I sauntered in, bought my ticket, and settled down to wait. The train was a few minutes late, and I got into a sparsely populated carriage about halfway down the platform. I had revision to do, and had my laptop open with past exam papers, to save paper and expense by printing them out. I wasn’t paying much attention to people coming and going – a few people got on, and I noticed them out of the corner of my eye, but they didn’t really make much impression. I do know that there was a group of boys that got on, and one of them crossed into the next carriage, while a friend stayed in this one, and they were signalling to each other through the closed door. I only noticed this because of the movement of his hands, or else I’d have no idea they were there beyond the vague impression of seeing someone standing there, to be forgotten in the next moment.

As the train drew into Stamford Hill, the one in the next carriage opened the connecting door and the two of them started walking past me, and then it all happened very fast. One of them grabbed the open laptop (ah, poor Shadowfax!) that was on the seat opposite me while I checked some papers, and as I reached out to stop him, in a half-second of sheer incomprehension, I got a punch in the side of the face. Then they were out of the open door and away up the platform. I still have no idea who did what, or even what they were wearing, or any idea of what they look like. It was far too quick for me to have more than a confused impression.

In the time it took me to gather my things and get after them (I left my jacket on the train, I later realised) they were almost at the stairs that lead to the street, and I didn’t have a hope of catching them. Not that this was the wisest thing to do at the best of times, but the adrenaline had taken over, and I was just giving in the to call of the case. I did slow down and check the stairwell carefully, but of course they’d gone out into the street and split up. No hope of catching them. A Jewish gentleman standing on the platform pointed out the direction they had taken, and I called the police. We cruised around for a while, but in the end they admitted it was pointless, and I took the train home. The injury turned out to be a mild black eye and a cut under my eye where the edge of my glasses had been driven into my cheek, but nothing serious. I had it looked at on the advice of the police, but the doctor peered at it for a moment and said it was nothing to worry about.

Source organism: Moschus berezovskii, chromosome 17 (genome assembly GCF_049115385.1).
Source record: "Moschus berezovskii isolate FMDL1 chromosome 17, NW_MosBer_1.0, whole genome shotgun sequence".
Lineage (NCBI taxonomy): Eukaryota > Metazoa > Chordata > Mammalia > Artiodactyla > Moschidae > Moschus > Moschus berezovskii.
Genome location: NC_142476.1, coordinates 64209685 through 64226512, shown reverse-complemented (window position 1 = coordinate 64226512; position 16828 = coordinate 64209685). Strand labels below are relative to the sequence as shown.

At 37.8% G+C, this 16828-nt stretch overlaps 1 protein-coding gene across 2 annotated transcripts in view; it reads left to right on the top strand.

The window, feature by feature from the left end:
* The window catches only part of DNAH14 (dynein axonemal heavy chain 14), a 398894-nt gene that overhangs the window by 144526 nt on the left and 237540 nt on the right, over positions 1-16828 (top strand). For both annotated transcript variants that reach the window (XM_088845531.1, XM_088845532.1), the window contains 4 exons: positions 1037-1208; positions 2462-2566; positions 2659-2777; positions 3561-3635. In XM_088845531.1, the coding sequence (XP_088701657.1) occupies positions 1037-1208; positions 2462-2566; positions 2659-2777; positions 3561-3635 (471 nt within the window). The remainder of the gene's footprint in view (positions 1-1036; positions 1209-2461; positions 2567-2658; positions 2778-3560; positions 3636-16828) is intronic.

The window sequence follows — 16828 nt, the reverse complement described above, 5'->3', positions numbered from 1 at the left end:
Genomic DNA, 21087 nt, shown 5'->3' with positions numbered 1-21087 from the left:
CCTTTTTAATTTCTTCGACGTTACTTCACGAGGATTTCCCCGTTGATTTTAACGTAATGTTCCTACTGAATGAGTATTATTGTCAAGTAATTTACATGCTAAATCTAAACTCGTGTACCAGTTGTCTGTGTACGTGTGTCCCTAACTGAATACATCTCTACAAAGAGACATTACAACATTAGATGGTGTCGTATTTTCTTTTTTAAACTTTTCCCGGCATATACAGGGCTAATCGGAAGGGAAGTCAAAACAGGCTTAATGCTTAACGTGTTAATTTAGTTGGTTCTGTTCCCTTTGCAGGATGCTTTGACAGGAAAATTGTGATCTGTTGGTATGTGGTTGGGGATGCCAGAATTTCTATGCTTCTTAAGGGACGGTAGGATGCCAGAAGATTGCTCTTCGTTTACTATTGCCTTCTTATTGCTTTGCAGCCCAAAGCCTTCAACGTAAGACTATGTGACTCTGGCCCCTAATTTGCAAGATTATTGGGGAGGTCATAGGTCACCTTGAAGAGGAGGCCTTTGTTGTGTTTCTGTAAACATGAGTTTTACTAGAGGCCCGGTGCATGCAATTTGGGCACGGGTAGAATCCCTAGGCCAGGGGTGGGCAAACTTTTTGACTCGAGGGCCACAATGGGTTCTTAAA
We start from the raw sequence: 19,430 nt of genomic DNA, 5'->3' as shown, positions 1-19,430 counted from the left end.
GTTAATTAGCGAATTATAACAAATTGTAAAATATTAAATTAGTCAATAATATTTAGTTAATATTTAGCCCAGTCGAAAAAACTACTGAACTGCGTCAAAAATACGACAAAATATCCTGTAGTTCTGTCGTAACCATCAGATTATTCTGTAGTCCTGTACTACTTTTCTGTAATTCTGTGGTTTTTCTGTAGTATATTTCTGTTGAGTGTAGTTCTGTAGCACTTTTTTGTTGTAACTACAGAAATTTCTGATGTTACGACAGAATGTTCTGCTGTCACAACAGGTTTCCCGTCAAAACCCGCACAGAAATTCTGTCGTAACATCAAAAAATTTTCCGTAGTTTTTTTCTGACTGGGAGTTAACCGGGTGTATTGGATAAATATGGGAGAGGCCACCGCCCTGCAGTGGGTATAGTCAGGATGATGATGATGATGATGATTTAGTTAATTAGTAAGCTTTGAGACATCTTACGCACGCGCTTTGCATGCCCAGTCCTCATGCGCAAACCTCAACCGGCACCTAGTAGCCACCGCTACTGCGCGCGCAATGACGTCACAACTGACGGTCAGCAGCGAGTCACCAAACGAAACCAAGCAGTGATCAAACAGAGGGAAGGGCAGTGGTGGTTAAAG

I’ve been over that moment several times since – for the official statement, which the police came home to take, later on, and then again when I was telling the story to people, and it’s still a confused impression without any clear images. I know they were young, and black, and wore black, but beyond that… nothing. Definitely no way I could identify them even if they were caught.

In a way, they’re more victims than I, although I’ve never been called a victim so many times in my life. The police were marvellous and efficient and polite, and took statements and photographs and sent letters, and I still cling to a faint hope that the CCTV evidence might show up something worth pursuing, but it doesn’t look likely. I’m not really worried about the laptop itself, although in the middle of exams was the worst possible time it could have happened. It would actually have been a lot worse if they’d taken my bag with all the lecture and revision notes, so that’s something to be thankful for. It could also have been a lot more violent – they were far more interested in getting away. I could have been knifed or worse, so I think I got off very lightly in the circumstances.

It was an interesting and rather sad sociological stereotype, though – young black inner city boys doing the deed, predominantly white police officers. Sad reflection on crime in inner-city England.

Anyhow – it happened, and what’s done can’t be undone. I have a guardian angel who’s given me her old laptop, which will do after a memory and hard drive upgrade, so I’ll survive until I can make my first million and get a better one. I’m not terribly upset or damaged, and if you’ll excuse me, I need to go have tea with Elizabeth to round off the London experience. Yes, that Elizabeth. The queen.